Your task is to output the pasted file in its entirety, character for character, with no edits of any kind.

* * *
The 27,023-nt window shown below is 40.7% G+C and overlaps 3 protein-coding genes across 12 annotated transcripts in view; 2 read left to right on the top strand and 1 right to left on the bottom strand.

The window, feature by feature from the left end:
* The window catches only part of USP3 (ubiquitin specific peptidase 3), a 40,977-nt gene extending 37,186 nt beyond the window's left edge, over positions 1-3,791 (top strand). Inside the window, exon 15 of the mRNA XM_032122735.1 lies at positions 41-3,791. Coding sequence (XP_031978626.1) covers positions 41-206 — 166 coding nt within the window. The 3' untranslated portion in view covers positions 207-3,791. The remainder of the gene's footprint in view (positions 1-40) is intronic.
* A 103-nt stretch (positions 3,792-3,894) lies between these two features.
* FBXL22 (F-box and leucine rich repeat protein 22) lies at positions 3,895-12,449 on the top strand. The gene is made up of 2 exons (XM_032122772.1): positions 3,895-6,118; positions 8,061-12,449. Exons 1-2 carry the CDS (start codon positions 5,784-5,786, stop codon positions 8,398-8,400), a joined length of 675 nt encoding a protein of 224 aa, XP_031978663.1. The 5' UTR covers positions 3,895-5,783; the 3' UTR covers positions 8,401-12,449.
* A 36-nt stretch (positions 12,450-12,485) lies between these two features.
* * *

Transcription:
The 27,023-nt window shown below is 40.7% G+C and overlaps 3 protein-coding genes across 12 annotated transcripts in view; 2 read left to right on the top strand and 1 right to left on the bottom strand.

The window, feature by feature from the left end:
* The window catches only part of USP3 (ubiquitin specific peptidase 3), a 40,977-nt gene extending 37,186 nt beyond the window's left edge, over positions 1-3,791 (top strand). Inside the window, exon 15 of the mRNA XM_032122735.1 lies at positions 41-3,791. Coding sequence (XP_031978626.1) covers positions 41-206 — 166 coding nt within the window. The 3' untranslated portion in view covers positions 207-3,791. The remainder of the gene's footprint in view (positions 1-40) is intronic.
* A 103-nt stretch (positions 3,792-3,894) lies between these two features.
* FBXL22 (F-box and leucine rich repeat protein 22) lies at positions 3,895-12,449 on the top strand. The gene is made up of 2 exons (XM_032122772.1): positions 3,895-6,118; positions 8,061-12,449. Exons 1-2 carry the CDS (start codon positions 5,784-5,786, stop codon positions 8,398-8,400), a joined length of 675 nt encoding a protein of 224 aa, XP_031978663.1. The 5' UTR covers positions 3,895-5,783; the 3' UTR covers positions 8,401-12,449.
* A 36-nt stretch (positions 12,450-12,485) lies between these two features.